Kourradi v. Brown

Decision Date28 April 2022
Docket NumberCivil Action 18-13038 (ZNQ) (LHG)
PartiesESABEL KOURRADI, Administratrix for the Estate of MOHAMMED A. ALASHI, et al., Plaintiff, v. DENCIL E. BROWN, et al., Defendants.
CourtU.S. District Court — District of New Jersey


THIS MATTER comes before the Court upon several motions for summary judgment and sanctions by Plaintiff Esabel Kourradi, Defendants/Third-Party Plaintiffs Dencil E. Brown (Brown) and New Penn Motor Express, LLC (“New Penn”), and Third-Party Defendant John Timothy Ricciardi (“Ricciardi”). The Court has carefully considered the parties' submissions and decided the Motion without oral argument pursuant to Federal Rule of Civil Procedure 78 and Local Civil Rule 78.1. For the reasons set forth below, the Court will grant in part and deny in part the motions.


This survivorship and wrongful death action commenced in the Superior Court of New Jersey, Middlesex County, Law Division and was removed to this Court on the basis of diversity.[1](ECF No. 1.) The Amended Complaint alleges that Defendant Brown-while operating a motor vehicle belonging to New Penn-negligently struck Mohammed A. Alashi (Alashi), the decedent, on April 24, 2018, as he walked northbound on Route 1 in South Brunswick, New Jersey. (Am. Compl. ¶¶ 1-2, 4, ECF No. 23.) Plaintiff alleges that because of Brown's negligence Alashi sustained severe injuries, suffered great pain, and mental anguish before his death. (Id. at ¶ 5.) In addition, Decedent's estate incurred bills and expended large sums of money in connection with Alashi's medical treatment. (Id.) Plaintiff further alleges that Alashi's executrix, Esabel Kourradi, and his 11-month-old child suffered pecuniary loss as a result of his death. (Id. at ¶ 6.) Plaintiff seeks damages under New Jersey's Wrongful Death Act, N.J.S.A. 2A:31-1, and under the Survivor's Act, N.J.S.A. 2A:15-3. (Id. at ¶ 7.)

In their responsive pleadings, Defendants/Third-Party Plaintiffs Brown and New Penn brought claims against John Timothy Ricciardi along with fictitious persons and companies. (Third-Party Compl. ¶¶ 2-4, ECF No. 25.) Defendants/Third-Party Plaintiffs allege that Third-Party Defendant Ricciardi, while acting within the scope of his employment for the fictitious persons and/or companies, also negligently struck Alashi with his tractor and “caused and/or contributed to the damages alleged in Plaintiff's [Amended] Complaint.” (Id. at 6-8.) Defendants/Third-Party Plaintiffs claim that the fictitious persons and/or companies are strictly liable for Ricciardi's negligence through the doctrine of respondeat superior or otherwise vicariously liable for his negligent operation of the vehicle. (Id. at 9.) Brown and New Penn claim that Third Party Defendants were responsible for the repair, service, inspection, and maintenance of the tractor Ricciardi operated on the day of the incident. (Id. at 10.) They also claim that fictitious persons acting in the course and scope of their employment for fictitious companies “caused and/or contributed to the damages in alleged in Plaintiff's Complaint.” (Id. at 12-13.) In sum, Brown and New Penn seek contribution and/or indemnification from Third-Party Defendant. (Id. at 14-16.) In turn, Third-Party Defendant seeks contribution and/or indemnification from Defendants/Third-Party Plaintiffs. (ECF No. 26.)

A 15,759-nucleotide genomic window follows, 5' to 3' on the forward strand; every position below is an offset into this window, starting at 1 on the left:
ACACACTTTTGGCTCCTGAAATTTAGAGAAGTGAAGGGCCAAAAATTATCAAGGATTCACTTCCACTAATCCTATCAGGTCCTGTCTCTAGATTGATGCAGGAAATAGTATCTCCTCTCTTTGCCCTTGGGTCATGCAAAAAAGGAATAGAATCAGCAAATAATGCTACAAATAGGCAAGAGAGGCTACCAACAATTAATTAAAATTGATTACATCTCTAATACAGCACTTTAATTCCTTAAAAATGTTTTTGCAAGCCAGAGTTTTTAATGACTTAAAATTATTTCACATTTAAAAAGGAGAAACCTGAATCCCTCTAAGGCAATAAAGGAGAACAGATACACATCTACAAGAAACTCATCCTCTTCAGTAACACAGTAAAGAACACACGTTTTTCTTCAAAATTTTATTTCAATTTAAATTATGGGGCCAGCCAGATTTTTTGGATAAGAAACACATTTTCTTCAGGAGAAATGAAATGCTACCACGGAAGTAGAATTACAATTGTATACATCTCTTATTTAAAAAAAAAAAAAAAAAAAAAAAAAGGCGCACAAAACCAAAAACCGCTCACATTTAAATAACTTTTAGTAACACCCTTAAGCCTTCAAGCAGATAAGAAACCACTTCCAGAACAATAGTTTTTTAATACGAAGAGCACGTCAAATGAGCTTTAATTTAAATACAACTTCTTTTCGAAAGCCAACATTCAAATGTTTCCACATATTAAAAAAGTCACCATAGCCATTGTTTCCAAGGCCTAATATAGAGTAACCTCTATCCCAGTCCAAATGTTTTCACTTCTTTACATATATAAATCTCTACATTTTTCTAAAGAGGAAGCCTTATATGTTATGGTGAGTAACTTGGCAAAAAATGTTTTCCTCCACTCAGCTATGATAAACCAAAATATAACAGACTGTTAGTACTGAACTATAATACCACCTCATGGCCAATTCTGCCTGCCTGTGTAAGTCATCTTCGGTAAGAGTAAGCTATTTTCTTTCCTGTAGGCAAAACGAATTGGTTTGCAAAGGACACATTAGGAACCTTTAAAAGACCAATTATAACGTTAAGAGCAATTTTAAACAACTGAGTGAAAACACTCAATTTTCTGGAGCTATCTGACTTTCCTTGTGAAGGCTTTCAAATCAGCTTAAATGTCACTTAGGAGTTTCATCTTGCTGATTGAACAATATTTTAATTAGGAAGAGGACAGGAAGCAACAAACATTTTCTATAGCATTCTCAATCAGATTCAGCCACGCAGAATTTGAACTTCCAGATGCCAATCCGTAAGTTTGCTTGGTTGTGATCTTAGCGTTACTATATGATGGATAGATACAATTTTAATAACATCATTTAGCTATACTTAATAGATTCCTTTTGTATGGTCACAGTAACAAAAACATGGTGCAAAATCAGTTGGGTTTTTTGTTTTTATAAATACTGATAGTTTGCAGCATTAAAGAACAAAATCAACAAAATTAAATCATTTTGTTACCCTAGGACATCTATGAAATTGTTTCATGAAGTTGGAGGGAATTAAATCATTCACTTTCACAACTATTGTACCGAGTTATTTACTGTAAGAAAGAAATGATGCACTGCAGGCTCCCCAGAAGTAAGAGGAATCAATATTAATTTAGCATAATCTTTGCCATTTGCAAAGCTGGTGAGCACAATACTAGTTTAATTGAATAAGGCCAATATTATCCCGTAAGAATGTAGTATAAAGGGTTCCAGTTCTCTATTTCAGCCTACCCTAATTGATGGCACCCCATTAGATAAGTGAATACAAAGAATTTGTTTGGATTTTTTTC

For the purposes of the motions for sanctions, the Court will briefly recite the relevant procedural history in this case. On June 26, 2020, the Honorable Lois Goodman issued an Amended Scheduling Order directing Plaintiff to serve their expert reports by July 27, 2020. (ECF No. 62.) Because Plaintiff failed to timely serve her expert reports, Defendants/Third-Party Plaintiffs and Third-Party Defendant jointly requested leave to file a motion for summary judgment. (ECF No. 66.) Judge Goodman granted leave, and Plaintiff raised no objections. (ECF No. 67.) After Defendants/Third-Party Plaintiffs and Third-Party Defendant filed their motions for summary judgment, (ECF Nos. 68, 69, 71), Plaintiff filed opposition along with two liability expert reports (dated May 21 and June 19, 2019) from accident reconstructionist Stephen Motyczka; Plaintiff's counsel also alleged he had timely served the May report. (ECF No. 70). On November 9, 2020, Defendants/Third-Party Plaintiffs filed their reply, arguing that the expert reports had not been timely served. (ECF No. 72.) At that point, Defendants/Third-Party Plaintiffs sought to either have their motions for summary judgment granted or to bar Motyczka's reports as either untimely or as inadmissible net opinion and to recoup their costs for filing the motions for summary judgment. (Id.)